Badgers let Indiana live in the paint in loss

Hoosiers guard Yogi Ferrell cruises to the basket for a layup against the Badgers for two of the 52 points in the paint Wisconsin surrendered in its loss on Tuesday.

Brian Spurlock/Brian Spurlock-USA TODAY Sports

MADISON, Wis. — Sometime around Will Sheehey’s third dunk of the first half Tuesday night, it became apparent the defensive product being put forth from Wisconsin was not what everyone had grown accustomed to seeing this season.

Certainly, this Badgers team reached 16-0 and No. 3 in the country based largely on the strength of an unusually explosive offense. But in the process, Wisconsin had not exactly abandoned its defensive principles, which force opponents into tough shots away from the basket.

And then, Indiana scored 52 points in the paint — several on dunks and uncontested layups — in a 75-72 upset of Wisconsin inside Assembly Hall, calling into question the team’s focus and execution. Students stormed the court, and the Badgers were dragged back down to earth, bringing the best start to a season in program history to an end.

Though Wisconsin went cold for a second-half stretch on offense, pinpointing the reason for the defeat was not difficult.

Hoosiers 75, Badgers 72

"They just got so many easy buckets in the paint," Badgers guard Josh Gasser said before Thursday’s practice. "They got to the lane anytime they wanted to and they were able to get some easy buckets off that. That’s pretty unacceptable the way we handle things. You try to make things tough on opponents. You try to make them not get to the bucket. We gave up so many dunks and layups. That’s not what we had planned at all. We’ve just got to get better."

Wisconsin (16-1, 3-1 Big Ten) will need to get a lot better if it hopes to upend Michigan (12-4, 4-0) and keep pace in the race for a conference championship. The teams meet at 5 p.m. Saturday in the Kohl Center, and the Badgers will try to respond from their first loss of the season.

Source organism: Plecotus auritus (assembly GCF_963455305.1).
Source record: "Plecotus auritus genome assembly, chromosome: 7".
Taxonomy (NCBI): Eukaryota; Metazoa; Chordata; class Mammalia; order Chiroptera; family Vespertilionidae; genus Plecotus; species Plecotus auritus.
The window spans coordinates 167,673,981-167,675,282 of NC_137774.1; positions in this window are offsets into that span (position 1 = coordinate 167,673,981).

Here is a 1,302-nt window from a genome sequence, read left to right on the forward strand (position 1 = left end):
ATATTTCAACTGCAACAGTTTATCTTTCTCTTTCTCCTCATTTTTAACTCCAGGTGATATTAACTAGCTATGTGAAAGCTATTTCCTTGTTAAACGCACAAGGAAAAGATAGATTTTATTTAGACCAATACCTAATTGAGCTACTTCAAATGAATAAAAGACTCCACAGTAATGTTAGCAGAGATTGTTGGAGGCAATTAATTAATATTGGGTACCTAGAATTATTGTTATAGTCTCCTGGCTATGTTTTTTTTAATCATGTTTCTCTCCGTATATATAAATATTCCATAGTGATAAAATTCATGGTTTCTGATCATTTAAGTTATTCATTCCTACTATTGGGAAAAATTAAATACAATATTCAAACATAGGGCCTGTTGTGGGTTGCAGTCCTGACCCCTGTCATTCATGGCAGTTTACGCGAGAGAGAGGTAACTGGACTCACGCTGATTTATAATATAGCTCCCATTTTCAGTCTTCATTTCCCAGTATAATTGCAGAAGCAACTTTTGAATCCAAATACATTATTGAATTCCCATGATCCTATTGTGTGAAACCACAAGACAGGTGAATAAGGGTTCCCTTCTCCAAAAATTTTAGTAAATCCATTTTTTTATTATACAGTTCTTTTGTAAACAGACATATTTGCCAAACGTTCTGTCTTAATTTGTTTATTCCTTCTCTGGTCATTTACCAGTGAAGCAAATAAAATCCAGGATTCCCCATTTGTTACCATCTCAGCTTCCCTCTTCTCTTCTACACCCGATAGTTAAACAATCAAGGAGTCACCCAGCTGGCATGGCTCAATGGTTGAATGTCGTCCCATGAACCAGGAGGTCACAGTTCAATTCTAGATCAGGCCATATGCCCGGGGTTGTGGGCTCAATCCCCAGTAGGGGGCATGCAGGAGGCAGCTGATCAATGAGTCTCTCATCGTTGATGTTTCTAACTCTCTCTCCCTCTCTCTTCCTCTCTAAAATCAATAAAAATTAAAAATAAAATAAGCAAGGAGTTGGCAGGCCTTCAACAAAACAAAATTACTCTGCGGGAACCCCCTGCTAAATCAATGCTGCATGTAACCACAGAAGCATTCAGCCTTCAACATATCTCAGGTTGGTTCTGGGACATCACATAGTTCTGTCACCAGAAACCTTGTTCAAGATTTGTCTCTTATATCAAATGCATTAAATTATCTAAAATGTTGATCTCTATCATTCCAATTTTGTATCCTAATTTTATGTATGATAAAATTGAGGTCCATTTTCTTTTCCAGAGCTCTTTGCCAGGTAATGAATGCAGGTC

Badgers associate head coach Greg Gard noted Wisconsin took two charges early in Tuesday’s game. But the team’s aggressiveness quickly faded, and players instead became tentative.

"At times, we did let people get by," Gard said. "Other times, it’s not just the guy on the ball. We’ve got to rotate better to help. There were times on film where we were just standing, watching the ball be dribbled to the rim."

In particular, one of the areas in which Wisconsin struggled was handling Indiana’s dribble handoff exchanges. Players did not have an explanation as to why so many communication breakdowns took place.

"That’s usually something we’re good at," Badgers point guard Traevon Jackson said. "We can switch everything in terms of that, especially with our guards. We were a little late. They took advantage of it. Credit to them. That’s something they attacked."

For an idea as to how unusual it is for Wisconsin to allow 52 points in the paint — its season-high — consider that the Badgers had surrendered an average of 29.6 points in the paint per game before Tuesday. UW gave up at least 40 points in the paint in four of its first five games of the season, with the worst performance being 46 points from North Dakota. But the Badgers did not allow more than 36 points in the paint over the next 11 games.

They held West Virginia to 12 on Nov. 27, a defensive season-low, and allowed just 18 to Milwaukee two weeks later. In the Badgers’ first three Big Ten games, they gave up slightly more than 30 points per game in the paint.

"It’s just positioning," Gard said. "It’s attention to detail all the time. It’s focus. Not one specific thing and not one specific player. As I went through the film yesterday, everybody had situations where they were not in the right place or did not rotate or sometimes rotated too soon, sometimes rotated too high and created a gap. They’ll bounce back. I’m not concerned about how they’ll respond. This is a pretty hungry group."

Like Gard, players did not sound particularly worried about coming back from a poor defensive performance. Of course, only time will tell whether they back up their words on the court and play the type of basketball most Badgers fans have grown to appreciate.

"We’ve won plenty of games," Gasser said. "We’ve beaten a lot of good teams so far. There’s no reason why one loss should change that at all. We’re still a really good team. We didn’t play well and almost came out with a win. So you’ve got to look at the positives that way."

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